And this is ultimately unfair to Asian Americans as well. If college admissions are to be a true meritocracy, why protect certain classes of applicants who are mostly white and mostly privileged? Legacies make up an average of 10 to 20 percent of admissions; at Ivy League colleges, legacy applicant pools range from 75 percent to 90 percent white.

But even eliminating legacy preferences won’t resolve this situation on its own. Nor are there easy and good solutions that don’t penalize groups or individuals in fundamentally life-changing ways. But there aren’t easy, good solutions to anything, really; other than on late night infomercials, “good” almost always goes hand in hand with “difficult and painful.”

That said, I’m intrigued with what’s happening at these, uh, Historically Asian Colleges. Critics have said that Asian grads of places like UC Irvine (majority Asian American), Berkeley, and UCLA (the “University of Caucasians Lost among Asians”) are not being prepared for the real world. They also say that Asian American students spend all their time in libraries, don’t contribute to “student culture,” and tend to seclude themselves into ethnic clusters, refusing even to interact across ethnic lines, much less racial ones.

Based on my own experiences visiting these campuses, I pretty much wholeheartedly disagree: That depiction of Asian Americans is at best a generalization and at worst a rationale for outright discrimination.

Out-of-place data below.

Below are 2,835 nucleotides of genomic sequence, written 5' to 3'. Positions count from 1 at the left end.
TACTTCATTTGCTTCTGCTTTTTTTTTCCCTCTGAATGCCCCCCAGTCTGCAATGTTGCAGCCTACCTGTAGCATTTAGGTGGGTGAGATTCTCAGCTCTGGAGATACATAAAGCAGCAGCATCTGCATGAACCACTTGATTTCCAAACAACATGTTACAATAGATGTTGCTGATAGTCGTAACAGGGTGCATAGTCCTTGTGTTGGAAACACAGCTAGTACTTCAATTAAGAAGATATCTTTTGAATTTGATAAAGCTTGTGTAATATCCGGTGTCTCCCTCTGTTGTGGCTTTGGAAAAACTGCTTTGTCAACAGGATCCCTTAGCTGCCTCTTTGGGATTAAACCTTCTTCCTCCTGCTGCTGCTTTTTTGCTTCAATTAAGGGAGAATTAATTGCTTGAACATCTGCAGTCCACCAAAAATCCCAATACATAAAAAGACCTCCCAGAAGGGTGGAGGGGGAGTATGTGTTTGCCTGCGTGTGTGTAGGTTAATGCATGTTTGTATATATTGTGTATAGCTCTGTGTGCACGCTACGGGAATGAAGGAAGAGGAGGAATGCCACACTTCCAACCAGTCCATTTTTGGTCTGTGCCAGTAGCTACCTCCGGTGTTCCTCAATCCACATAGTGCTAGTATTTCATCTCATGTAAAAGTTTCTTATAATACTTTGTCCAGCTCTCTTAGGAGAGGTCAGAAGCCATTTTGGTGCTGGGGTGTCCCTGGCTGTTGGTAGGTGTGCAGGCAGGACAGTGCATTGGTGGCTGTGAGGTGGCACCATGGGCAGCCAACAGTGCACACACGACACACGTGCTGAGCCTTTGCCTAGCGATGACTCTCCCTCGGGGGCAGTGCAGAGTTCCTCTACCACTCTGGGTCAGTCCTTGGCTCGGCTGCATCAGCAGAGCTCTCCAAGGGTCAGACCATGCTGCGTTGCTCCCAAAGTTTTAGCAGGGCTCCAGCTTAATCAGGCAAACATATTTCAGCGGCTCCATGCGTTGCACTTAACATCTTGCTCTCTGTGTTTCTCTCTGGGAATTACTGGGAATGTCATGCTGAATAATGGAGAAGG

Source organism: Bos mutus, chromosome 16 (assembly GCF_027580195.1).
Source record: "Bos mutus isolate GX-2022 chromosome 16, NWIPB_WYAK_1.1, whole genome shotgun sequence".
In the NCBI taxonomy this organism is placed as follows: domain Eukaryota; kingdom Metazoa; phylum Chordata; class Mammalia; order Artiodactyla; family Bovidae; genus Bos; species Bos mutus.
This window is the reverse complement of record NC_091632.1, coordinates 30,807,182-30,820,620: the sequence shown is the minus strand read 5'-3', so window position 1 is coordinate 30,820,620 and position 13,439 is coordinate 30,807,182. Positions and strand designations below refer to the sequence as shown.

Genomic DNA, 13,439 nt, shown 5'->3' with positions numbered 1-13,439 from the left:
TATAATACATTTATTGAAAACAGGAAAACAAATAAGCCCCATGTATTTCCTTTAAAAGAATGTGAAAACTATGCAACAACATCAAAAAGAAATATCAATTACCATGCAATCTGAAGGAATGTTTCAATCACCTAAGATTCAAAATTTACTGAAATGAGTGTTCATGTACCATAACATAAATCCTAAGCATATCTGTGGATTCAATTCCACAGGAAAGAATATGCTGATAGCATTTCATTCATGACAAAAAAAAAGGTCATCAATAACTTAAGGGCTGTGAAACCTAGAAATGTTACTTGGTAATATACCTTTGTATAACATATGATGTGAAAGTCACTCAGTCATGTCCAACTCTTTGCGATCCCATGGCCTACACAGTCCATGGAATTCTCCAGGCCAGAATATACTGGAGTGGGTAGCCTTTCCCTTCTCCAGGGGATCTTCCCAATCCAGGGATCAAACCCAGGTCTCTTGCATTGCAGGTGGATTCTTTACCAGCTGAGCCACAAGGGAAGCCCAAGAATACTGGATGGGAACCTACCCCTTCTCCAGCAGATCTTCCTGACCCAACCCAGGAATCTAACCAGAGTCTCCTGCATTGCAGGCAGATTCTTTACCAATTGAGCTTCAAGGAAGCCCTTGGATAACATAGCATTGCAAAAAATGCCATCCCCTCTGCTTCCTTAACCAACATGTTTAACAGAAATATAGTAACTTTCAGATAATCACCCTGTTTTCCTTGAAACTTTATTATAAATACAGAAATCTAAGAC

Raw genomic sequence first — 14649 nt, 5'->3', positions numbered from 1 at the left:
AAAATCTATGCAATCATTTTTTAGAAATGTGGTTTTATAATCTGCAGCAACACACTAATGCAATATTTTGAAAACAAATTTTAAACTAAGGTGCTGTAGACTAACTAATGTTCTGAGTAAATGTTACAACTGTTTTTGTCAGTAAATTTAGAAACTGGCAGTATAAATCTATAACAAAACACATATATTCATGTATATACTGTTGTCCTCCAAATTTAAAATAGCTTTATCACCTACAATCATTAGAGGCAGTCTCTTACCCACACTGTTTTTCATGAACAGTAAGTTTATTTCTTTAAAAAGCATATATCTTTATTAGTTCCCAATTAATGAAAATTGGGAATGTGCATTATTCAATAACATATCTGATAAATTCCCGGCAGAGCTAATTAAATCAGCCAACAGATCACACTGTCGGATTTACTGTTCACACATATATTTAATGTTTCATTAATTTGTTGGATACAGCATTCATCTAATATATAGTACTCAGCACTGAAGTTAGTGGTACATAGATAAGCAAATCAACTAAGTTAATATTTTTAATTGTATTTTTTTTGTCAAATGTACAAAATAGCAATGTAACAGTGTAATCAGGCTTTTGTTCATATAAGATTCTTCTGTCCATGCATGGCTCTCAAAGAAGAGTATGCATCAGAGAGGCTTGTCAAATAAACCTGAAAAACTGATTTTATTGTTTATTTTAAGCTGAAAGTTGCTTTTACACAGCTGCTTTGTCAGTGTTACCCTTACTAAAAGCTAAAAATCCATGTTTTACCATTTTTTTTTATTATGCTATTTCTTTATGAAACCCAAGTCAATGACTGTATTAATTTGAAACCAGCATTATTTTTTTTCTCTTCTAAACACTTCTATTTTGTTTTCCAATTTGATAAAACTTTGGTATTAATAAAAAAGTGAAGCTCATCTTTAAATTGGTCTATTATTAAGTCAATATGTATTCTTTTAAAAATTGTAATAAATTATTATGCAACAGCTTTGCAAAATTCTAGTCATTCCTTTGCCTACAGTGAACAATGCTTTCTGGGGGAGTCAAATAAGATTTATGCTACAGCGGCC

I also think that spending four (or so) years in an environment where you’re part of the “mainstream”–as opposed to an outsider, an exception, an alien–is incredibly empowering to this generation of Asian Americans. And when I say generation, I mean generation: 8 in 10 Asian Americans attend college, meaning that for Asian American Millennials, this four-year period of normality is essentially the norm.

I predict that this will be the most important generation in Asian American history–with more leaders, more outstanding achievement, and more social progress for our community than any preceding it, including my own (which I’m largely writing off; all in all, we’ve been like a lull between the pioneering generation of the 60s and 70s and the emerging one of the 00s and beyond).

I’d love to hear from those of you who attended or are attending heavily Asian American colleges, to get your opinions on the experience. In fact, I’d love to hear from all of you, to get your thoughts on this topic for a possible future column. Mail me with your thoughts at asianpopculture@gmail.com. And Happy New Year!